New Home” is based in my Mexican/Spanish background and the stories I’ve heard my abuelita talk about coming from Tijuana to the Bay Area. The poem is from the viewpoint of one of her sons. My aim was to capture the contrast of the mysticism of her stories with the hardships of not knowing what was going to on the other side of a new life. This poem is for my abuelita Bertha and her husband, Samuel who I never had the chance to meet. He was a World War 2 veteran that fought in D-Day.


New Home

My eyes were the shapes
Of avocado pits,
Silver as a new peso,
Blue as the Pacific
On the first day of summer.

That’s what
Madre told me at least.

My arms were fat
Like pork loins;
Plump and squishy.
They were tanned like
Padre’s work boots.
He shined them
Every night
Con un cigarillo in
The right corner of his mouth.

If madre was asleep
And I woke to pee,
He was usually out there
Lit by the cornmeal porch light,
The cow milk moon,
The bullet-riddled sky.

Ey boy, he called out to me in a whisper one night.


I said nothing,
I just went.

He picked me up
Like a small dog
Or a fat cat and
Put me on his knee.

You know we going soon? Padre asked me.


I shook my head no, saying nothing

Beyond those hills, Padre said. Over them.

He blew a thin river of smoke through his lips.
The smoke hovered there, uninterrupted.

The air was still and smelled like warm dust;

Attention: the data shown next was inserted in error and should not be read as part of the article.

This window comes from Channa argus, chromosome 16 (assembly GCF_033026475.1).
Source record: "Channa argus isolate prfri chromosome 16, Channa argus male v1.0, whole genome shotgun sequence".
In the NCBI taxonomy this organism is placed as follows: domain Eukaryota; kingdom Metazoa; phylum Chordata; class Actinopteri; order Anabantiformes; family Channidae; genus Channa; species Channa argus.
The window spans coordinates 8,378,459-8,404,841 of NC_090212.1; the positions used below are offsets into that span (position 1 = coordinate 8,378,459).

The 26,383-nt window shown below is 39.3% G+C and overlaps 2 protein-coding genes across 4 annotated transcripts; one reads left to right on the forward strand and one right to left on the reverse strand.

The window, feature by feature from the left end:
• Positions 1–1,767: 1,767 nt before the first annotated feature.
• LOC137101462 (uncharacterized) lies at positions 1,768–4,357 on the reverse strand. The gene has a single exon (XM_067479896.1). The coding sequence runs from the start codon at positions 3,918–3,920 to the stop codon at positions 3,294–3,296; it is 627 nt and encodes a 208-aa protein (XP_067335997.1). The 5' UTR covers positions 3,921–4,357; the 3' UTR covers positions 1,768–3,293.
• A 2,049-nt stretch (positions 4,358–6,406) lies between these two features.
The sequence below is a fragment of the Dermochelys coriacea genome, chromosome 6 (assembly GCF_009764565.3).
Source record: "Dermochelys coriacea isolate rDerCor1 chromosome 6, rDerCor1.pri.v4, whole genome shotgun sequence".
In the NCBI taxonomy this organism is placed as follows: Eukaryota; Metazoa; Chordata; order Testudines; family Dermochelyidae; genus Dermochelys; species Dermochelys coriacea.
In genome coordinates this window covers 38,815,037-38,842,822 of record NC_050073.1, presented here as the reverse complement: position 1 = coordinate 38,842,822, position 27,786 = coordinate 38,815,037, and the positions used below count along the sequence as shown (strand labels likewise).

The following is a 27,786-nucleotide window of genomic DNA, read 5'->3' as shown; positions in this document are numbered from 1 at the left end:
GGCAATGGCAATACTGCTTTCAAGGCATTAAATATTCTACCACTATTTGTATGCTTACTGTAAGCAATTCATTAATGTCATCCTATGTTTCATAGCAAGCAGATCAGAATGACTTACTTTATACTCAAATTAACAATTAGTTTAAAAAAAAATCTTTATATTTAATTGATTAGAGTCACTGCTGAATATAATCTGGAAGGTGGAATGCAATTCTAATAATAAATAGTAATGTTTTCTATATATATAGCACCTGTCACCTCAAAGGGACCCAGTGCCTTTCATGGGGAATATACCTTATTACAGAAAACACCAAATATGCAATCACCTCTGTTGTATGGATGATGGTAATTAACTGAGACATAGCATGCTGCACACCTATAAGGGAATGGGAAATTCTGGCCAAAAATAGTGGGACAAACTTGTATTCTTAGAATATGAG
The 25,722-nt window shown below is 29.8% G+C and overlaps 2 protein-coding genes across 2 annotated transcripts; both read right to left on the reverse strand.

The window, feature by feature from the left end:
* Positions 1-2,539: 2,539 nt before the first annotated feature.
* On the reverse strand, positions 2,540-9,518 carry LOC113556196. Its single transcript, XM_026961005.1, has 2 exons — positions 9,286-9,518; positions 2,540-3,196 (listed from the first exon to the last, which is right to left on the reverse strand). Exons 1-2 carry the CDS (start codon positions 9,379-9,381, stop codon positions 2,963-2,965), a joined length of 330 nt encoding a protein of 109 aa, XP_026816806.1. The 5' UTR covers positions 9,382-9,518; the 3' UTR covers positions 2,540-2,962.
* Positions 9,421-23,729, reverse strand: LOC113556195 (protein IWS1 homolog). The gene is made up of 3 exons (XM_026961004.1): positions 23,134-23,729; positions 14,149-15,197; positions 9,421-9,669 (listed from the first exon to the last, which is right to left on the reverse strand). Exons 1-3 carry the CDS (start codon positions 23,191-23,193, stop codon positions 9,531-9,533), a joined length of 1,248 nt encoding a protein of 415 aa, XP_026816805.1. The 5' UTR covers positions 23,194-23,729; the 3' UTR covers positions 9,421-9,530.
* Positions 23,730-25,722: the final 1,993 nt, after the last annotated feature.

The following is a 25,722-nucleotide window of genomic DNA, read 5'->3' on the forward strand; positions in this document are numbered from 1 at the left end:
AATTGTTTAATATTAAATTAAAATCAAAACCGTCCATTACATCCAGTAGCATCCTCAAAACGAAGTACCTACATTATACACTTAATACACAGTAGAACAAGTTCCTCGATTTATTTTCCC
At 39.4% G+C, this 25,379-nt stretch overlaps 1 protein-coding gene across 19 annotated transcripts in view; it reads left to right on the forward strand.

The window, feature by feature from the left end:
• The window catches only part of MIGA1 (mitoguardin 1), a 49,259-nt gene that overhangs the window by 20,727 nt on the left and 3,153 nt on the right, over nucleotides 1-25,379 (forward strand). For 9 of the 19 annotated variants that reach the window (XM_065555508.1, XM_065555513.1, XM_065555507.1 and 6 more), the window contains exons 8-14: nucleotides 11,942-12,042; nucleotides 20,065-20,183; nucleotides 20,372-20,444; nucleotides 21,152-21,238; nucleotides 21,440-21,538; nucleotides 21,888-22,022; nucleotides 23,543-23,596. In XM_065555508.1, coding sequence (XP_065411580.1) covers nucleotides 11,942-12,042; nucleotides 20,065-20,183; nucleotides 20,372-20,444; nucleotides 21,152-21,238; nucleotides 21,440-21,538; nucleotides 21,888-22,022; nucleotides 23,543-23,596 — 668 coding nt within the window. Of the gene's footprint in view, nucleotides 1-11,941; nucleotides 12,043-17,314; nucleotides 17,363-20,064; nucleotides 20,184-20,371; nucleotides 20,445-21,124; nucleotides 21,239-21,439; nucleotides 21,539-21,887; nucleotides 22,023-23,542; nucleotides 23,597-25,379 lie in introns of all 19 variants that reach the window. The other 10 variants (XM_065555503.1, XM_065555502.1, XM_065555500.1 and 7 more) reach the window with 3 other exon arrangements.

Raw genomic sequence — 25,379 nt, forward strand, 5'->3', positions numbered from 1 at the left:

Hopeful coercion.

Then, Padre took his cigarillo from his mouth and
Hung it over my fresh, soft caterpillar lips.

Open your mouth boy. Breathe in.

I did what I was told.

Smoke. Fire. Burning.

I thought,

This is how men breathe.

I started to cough.
Padre’s hand covered my mouth.
He laughed as he patted my back
With the palm
Of his other hand.

The inside of his hand
Tasted like tobacco,
Like dirt,
Like the salt of the sea,

Like work.

You ok, he chuckled. You ok boy.

He wiped a tear from my cheek.
I looked into his meditative eyes.
They were jagged, creased, as if
There was a silent earthquake of fear
Rumbling inside of them.


Where are we going? I asked.

New home. He coughed,
Jammed the cigarillo back into his mouth.
Gray smoke rolled over his face.


He doesn’t blink.


Propensity

Be it this
Horror
I hold around my
Waist

Or that
Pleasure
That I hold around my
Heart

Proves pain
And pleasure
Are nothing but
Reminders

Of life
Of life
And its measures
Of propensity

If pain
Or pleasure sways
Rather
Than guide
To one’s own discovery

We will be but mechanisms
Of mechanisms
Of mechanisms

Who hath no name.


Mitchell Duran is a writer of fiction, poetry, and non-fiction. He holds an MFA in Creative Writing from San Francisco State University. He has been published in Free Flash Fiction, Black Horse Review, Drunk Monkey, The Millions, BrokeAssStuart, and more. He lives in San Francisco, California. Find more work at Mitchellduran.com

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